Wu Tong, vocalist and virtuoso of traditional wind instruments, has been a guest on the program for four seasons running. "It presents how musicians inherit and develop our superb longstanding culture through curiosity and revolution, determining the future of its music," he told China Youth Daily.

Young forte 

The development of China's traditional tunes has been polarized, representing either the folk school or the academic training, Wei said. "But the two forces show different situations: Folk skills are hard to pass down, whereas the academic circle focuses on a higher level of skills. As a result, it is difficult for laymen to learn about."

On the show, then, musicians try their best to create new works, groundbreaking performances and various cultural interpretations, she said, adding to the mix the inheritance of instruments like the chiba, a vertical end-blown flute and one of China's oldest woodwind instruments that be invented in the early Tang Dynasty (618-907).

"This is very different from my regular concerts, which require me to showcase perfect skills instead of personal interests," Li added. Here, he embraces creation based on his own vision of music and other subjects. 

"In the past, musicians would use traditional instruments to perform popular foreign works to bring our music into the spotlight. But I don't think that is the nature of guochao. This should be about deep consideration and a new presentation of our culture."

Li watched the opening ceremony of the 2022 Winter Olympics on February 4, and made a new wish for Chinese national music. When the parade of the nations entered the National Stadium in Beijing, audiences and TV viewers listened to 19 pieces of world-renowned music from the likes of Beethoven, Dvorak, Mozart and other famous Western composers.

"They can get the groove and key even if they cannot name the piece. Hopefully, one day, when it's entered the global DNA, we can use our own music on such occasions."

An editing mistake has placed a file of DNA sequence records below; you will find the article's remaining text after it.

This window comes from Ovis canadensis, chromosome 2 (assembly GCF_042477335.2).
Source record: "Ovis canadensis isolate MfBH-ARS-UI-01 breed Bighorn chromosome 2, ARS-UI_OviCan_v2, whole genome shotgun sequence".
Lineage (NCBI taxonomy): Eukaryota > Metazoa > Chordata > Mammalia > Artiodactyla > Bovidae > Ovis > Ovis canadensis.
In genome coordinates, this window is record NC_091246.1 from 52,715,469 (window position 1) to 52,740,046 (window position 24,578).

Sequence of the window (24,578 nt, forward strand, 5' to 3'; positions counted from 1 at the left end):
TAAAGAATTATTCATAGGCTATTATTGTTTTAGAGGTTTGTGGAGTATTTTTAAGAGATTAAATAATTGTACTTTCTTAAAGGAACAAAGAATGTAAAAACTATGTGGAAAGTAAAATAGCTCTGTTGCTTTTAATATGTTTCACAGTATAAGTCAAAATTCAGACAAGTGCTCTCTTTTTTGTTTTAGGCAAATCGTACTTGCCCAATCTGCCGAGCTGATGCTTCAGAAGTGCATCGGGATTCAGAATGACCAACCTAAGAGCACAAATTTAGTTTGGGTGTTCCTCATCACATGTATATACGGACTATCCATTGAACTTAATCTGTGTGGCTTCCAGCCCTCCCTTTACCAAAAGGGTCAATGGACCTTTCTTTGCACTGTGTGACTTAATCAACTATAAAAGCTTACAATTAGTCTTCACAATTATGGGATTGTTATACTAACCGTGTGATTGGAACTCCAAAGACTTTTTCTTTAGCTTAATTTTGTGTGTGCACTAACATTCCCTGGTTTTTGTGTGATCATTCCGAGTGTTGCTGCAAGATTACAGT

Wu appreciates the young forces on the show, devoted to the bright future of music through exploration. But he does believe they should focus on the long-term improvement of their skills and performances, as well as studying Chinese culture.

A promo poster for Guoyue Dadian (FILE) 

In sweet harmony 

Another concern is the trend of most Chinese children learning to play Western instruments. "I hope both the industry and society can understand the status quo of traditional music and pay more attention to its inheritance," Wu added.

He thinks this will require changes according to the aesthetics of the times. But aside from more efforts to decode the connotations and enrich its content, China's national music also requires a scientific way of popularization so that it can reach more people, including foreigners.

On American social question-and-answer website Quora, there's the following topic: "Why does Chinese traditional music sound bad to me?" Marc Weyl, a Western musician, replied that the harmonies are different, as are the pitch standards.

Li ascribes that question to a difference in aesthetic standards. When talking about Western music, people tend to focus on harmony. "Those instruments use similar materials and even shapes, facilitating harmonious creation. However, Chinese traditional instruments are made up of eight materials, all natural, and comprise many distinct characteristics." 

So in chamber music or symphony, we highlight the harmonious and delicate integration of different tones, he added.

"We should introduce our music in a respectful and receptive way," Wu said. "Our ancestors created the music to teach us a respect for nature and life and be in harmony with the universe, which can have a calming effect on people. In this fast-paced society, we all need to take note of that," Wu said.

(Print Edition Title: Pitch Perfect) 

Copyedited by Elsbeth van Paridon 

Comments to liqing@cicgamericas.com